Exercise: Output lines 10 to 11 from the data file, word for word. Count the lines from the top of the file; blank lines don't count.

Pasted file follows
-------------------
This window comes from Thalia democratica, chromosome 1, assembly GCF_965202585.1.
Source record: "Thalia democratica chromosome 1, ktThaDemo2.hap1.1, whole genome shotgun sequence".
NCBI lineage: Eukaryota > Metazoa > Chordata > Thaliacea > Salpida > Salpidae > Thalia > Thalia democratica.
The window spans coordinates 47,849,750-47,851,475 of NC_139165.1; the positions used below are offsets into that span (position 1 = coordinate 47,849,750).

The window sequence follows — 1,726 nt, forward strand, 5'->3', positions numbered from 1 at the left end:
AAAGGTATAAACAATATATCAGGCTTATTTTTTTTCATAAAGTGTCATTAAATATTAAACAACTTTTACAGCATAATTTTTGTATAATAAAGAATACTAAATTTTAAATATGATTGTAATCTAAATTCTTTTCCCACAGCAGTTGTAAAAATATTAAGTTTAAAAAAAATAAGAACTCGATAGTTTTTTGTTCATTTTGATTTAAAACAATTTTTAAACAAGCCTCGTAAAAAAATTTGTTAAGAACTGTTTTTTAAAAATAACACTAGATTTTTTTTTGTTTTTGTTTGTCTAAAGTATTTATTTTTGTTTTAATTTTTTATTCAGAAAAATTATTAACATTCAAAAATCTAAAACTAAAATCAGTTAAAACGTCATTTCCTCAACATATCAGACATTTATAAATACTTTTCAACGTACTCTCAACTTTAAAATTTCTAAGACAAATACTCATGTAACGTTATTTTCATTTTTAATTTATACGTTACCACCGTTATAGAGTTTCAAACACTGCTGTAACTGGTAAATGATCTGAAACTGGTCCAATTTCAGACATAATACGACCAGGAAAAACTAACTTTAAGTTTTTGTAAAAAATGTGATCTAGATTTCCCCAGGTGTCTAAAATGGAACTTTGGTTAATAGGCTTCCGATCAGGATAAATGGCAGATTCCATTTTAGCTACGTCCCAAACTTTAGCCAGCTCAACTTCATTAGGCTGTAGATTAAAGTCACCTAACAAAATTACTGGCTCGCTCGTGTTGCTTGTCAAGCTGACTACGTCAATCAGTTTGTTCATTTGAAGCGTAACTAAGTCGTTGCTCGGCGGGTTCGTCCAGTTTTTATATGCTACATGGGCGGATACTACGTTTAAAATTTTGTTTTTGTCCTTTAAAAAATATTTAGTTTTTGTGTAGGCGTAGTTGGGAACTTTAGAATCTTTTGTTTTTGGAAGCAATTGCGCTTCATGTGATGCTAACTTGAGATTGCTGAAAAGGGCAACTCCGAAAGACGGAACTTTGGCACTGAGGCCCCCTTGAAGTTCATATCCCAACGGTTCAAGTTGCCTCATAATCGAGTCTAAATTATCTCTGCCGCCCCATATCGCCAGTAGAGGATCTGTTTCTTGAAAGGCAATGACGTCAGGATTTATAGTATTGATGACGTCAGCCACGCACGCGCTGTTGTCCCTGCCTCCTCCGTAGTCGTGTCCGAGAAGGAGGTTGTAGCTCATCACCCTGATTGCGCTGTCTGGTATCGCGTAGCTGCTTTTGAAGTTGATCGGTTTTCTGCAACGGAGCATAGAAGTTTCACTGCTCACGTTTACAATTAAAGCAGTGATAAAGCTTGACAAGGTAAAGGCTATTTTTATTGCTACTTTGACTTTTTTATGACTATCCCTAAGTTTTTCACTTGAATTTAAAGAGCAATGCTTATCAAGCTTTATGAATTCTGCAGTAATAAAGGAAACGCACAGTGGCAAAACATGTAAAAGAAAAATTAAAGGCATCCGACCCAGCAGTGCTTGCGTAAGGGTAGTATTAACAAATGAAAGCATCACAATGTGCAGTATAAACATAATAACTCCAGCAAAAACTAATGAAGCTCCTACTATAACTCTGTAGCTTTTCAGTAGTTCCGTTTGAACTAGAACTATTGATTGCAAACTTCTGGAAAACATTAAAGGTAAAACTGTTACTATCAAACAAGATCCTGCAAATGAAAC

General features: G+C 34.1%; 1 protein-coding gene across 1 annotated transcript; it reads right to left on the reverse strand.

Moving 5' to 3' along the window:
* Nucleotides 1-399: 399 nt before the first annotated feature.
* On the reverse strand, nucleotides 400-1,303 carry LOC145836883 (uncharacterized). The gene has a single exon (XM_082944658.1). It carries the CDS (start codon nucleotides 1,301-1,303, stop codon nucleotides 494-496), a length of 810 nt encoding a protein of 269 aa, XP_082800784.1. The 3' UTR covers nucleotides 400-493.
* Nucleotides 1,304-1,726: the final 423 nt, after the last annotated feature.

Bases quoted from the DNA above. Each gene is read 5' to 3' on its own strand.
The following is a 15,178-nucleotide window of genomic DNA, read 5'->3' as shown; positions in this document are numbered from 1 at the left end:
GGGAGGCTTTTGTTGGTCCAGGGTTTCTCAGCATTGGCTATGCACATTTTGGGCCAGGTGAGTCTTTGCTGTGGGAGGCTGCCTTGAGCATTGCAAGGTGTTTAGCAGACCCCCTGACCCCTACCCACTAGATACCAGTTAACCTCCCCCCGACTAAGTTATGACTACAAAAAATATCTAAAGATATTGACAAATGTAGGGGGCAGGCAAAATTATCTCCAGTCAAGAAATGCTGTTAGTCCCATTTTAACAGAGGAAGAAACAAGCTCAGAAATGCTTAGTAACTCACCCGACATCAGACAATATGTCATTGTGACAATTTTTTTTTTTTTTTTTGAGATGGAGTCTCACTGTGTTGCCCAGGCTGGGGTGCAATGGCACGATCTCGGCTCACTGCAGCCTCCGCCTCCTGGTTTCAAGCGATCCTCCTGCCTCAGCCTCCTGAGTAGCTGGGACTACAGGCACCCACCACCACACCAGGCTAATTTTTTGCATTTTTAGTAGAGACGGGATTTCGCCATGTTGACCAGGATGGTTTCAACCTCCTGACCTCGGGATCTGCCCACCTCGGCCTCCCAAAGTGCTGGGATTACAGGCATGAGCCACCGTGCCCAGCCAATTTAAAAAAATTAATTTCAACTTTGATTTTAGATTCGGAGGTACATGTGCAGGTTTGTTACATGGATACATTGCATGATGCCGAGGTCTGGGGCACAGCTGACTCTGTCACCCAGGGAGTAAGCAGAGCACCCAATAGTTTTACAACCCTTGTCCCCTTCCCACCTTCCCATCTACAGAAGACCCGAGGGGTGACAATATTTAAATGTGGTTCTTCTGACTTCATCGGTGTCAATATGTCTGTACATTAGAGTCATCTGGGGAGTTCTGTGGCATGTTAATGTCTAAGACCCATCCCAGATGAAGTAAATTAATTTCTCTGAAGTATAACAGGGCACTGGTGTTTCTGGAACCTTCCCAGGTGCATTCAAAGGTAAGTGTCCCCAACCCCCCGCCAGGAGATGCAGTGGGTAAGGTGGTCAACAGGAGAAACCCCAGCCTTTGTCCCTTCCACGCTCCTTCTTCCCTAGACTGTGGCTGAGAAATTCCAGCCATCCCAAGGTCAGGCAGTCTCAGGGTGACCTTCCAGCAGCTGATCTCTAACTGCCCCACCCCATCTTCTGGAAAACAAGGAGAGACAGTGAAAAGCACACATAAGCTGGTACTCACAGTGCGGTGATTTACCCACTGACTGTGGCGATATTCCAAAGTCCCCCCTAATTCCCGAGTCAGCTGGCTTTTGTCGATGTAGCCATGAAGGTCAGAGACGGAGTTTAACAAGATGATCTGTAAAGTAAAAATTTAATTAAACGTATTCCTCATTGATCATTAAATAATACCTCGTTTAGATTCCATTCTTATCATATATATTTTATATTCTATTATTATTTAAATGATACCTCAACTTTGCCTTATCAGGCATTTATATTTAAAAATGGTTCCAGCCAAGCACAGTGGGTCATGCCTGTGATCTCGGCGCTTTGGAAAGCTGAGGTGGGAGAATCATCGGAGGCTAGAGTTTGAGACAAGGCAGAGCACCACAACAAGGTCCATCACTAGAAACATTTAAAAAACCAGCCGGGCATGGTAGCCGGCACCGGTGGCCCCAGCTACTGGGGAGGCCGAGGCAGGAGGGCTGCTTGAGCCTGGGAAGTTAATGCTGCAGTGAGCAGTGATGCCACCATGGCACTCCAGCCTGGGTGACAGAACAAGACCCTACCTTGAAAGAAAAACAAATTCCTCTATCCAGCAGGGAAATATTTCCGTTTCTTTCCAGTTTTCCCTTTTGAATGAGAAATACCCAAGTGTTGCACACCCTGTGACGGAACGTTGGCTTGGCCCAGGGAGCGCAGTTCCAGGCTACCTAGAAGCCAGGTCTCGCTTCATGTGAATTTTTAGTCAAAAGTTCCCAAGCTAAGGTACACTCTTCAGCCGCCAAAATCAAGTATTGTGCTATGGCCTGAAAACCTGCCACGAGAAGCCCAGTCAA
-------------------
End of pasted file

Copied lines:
* On the reverse strand, nucleotides 400-1,303 carry LOC145836883 (uncharacterized). The gene has a single exon (XM_082944658.1). It carries the CDS (start codon nucleotides 1,301-1,303, stop codon nucleotides 494-496), a length of 810 nt encoding a protein of 269 aa, XP_082800784.1. The 3' UTR covers nucleotides 400-493.
* Nucleotides 1,304-1,726: the final 423 nt, after the last annotated feature.